Giving Thought: ‘Deep listening’ comes before solutions at Valley Settlement
At the tender age of 6, Maria Tarajano-Rodman joined her parents in a life-changing move from Cuba to the United States. Many years later, she knows what it means to pack up and leave your homeland for better opportunities somewhere else.
At the age of 10, she was the neighborhood babysitter. By 14 she was cleaning offices at night, and she worked through her college years at the University of Florida, where she received a full-ride, four-year scholarship. She was an active participant in her parents’ dream of buying and owning their own home.
Five months ago and more than 50 years after setting foot in the U.S., she accepted a job in the Roaring Fork Valley leading a nonprofit devoted to supporting immigrants.
“My parents always said you have been given an opportunity, and people have stepped up to support your education and your dreams,” she said. “So whatever you do, find a way to give back.”
Interestingly, this forward-looking, goal-oriented woman cannot say exactly where she plans to take Valley Settlement, the organization she now leads. But that’s exactly the point of taking the helm of this unique, nimble and dynamic entity. She plans to let her constituents and clients set the course.
From its beginnings a decade ago, Valley Settlement has asked the Latino immigrant community to identify the kind of help it needs. Among the organization’s current cornerstone programs, designed to answer community needs, are:
The Little Bus Preschool: Three mobile preschools travel to underserved neighborhoods around the valley to provide early childhood education.
Family, Friends and Neighbors: A two-year training program shows informal child care providers how to render safe and high-quality service to hundreds of local children.
Parent Mentors: Latino parents dedicate more than 15,000 volunteer hours annually to local elementary schools, building connections between the families and their schools.
Lifelong Learning: Classes in English, Spanish literacy, computer skills, math and more enable roughly 100 adult learners to help their children with homework and be more active in the community.
Using a two-generation approach, meaning that the organization deliberately engages both parents and children, Valley Settlement is in the middle of a three- to four-month “listening tour,” knocking on doors and conducting as many as 1,000 face-to-face interviews with families around the valley to identify needs and hear directly about their challenges and successes. The information gathered along the way will be used to build programs by and for the interviewees.
Tarajano-Rodman emphasizes the “deep listening” that embodies this research effort. Latina women make up most of the Valley Settlement staff and they bring their own immigrant experiences to the interviews.
“We really value and support the lived experience of people in the community, and that is mirrored by the lived experience of the people who work at Valley Settlement,” said the new director. “The deep listening that we do comes from knowing.”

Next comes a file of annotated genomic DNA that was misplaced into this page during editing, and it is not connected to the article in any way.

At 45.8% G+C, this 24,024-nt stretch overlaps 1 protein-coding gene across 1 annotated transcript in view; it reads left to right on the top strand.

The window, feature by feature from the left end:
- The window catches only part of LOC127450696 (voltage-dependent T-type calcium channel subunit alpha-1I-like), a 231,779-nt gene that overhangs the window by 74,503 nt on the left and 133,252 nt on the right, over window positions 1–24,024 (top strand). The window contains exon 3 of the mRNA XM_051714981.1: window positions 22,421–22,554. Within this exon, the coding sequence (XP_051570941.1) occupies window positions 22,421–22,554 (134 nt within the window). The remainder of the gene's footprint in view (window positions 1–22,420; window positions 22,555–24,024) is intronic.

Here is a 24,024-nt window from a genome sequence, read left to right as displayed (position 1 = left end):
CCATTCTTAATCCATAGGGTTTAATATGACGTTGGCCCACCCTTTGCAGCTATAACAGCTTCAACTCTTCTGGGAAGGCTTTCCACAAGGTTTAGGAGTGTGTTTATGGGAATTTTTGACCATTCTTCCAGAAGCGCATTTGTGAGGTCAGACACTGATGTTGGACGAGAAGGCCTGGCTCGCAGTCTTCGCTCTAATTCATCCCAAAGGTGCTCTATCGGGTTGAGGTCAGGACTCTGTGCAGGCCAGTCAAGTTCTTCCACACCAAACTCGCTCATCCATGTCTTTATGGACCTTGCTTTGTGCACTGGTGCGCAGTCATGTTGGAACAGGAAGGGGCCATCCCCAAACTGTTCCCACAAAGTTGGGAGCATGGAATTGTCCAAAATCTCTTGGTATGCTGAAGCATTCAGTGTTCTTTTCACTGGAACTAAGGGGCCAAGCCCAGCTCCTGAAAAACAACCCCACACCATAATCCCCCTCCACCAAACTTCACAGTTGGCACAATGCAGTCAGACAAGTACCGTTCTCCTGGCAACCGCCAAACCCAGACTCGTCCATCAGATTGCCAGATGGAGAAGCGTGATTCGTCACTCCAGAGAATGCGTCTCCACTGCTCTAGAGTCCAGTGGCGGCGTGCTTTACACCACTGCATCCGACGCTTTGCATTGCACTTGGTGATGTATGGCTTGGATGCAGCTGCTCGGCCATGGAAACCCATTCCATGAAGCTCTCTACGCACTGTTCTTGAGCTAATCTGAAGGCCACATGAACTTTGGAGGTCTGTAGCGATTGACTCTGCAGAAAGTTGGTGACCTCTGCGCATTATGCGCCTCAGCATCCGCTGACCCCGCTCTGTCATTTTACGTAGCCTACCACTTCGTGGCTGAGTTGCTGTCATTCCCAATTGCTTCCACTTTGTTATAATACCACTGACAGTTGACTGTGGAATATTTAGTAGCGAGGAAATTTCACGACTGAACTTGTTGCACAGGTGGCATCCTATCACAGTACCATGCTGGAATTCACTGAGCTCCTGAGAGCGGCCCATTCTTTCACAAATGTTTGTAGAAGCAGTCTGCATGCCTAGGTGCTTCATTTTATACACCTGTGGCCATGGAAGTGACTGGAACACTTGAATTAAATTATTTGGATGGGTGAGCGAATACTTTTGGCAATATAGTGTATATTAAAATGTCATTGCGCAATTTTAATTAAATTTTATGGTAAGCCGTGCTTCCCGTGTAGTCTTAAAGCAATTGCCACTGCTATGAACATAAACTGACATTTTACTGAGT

When the organization’s staff members and board members sit down in the fall to create a strategic plan for the coming years, the conversation will begin with the results of the listening tour.
“This (tour) will help us determine where we need to be, being nimble and responsive and not assuming that we know the answers without asking,” she said.
Also instrumental is Valley Settlement’s recent move to Glenwood Springs, which is more centrally located for the organization’s staff and clientele than its original home in Carbondale’s Third Street Center.
“First, we’d run out of space at Third Street, and there was a being-on-the-bus-line issue,” Tarajano-Rodman said. “The majority of our staff now live in Glenwood or farther west. And every minute counts when you’re trying to be responsive.”
She feels Valley Settlement is well-positioned to do great work across the Aspen-to-Parachute region, but she will not jump ahead of the current research effort by predicting what the results will say. For now, her job is to empower the staff to collect the information and then to see where it leads.
“This process is about deep listening, getting information and feedback,” she said. “All of that takes time, and I don’t want to guess, because it isn’t fair to the process. The community will teach us.”
Tamara Tormohlen is executive director of Aspen Community Foundation.
Support Local Journalism
Support Local Journalism
Readers around Aspen and Snowmass Village make the Aspen Times’ work possible. Your financial contribution supports our efforts to deliver quality, locally relevant journalism.
Now more than ever, your support is critical to help us keep our community informed about the evolving coronavirus pandemic and the impact it is having locally. Every contribution, however large or small, will make a difference.
Each donation will be used exclusively for the development and creation of increased news coverage.
Natural gas a decade ago was being called the bridge fuel. Burning it produces half the emissions of coal, yet it can be tapped to ensure reliable delivery of electricity. It was the bridge to…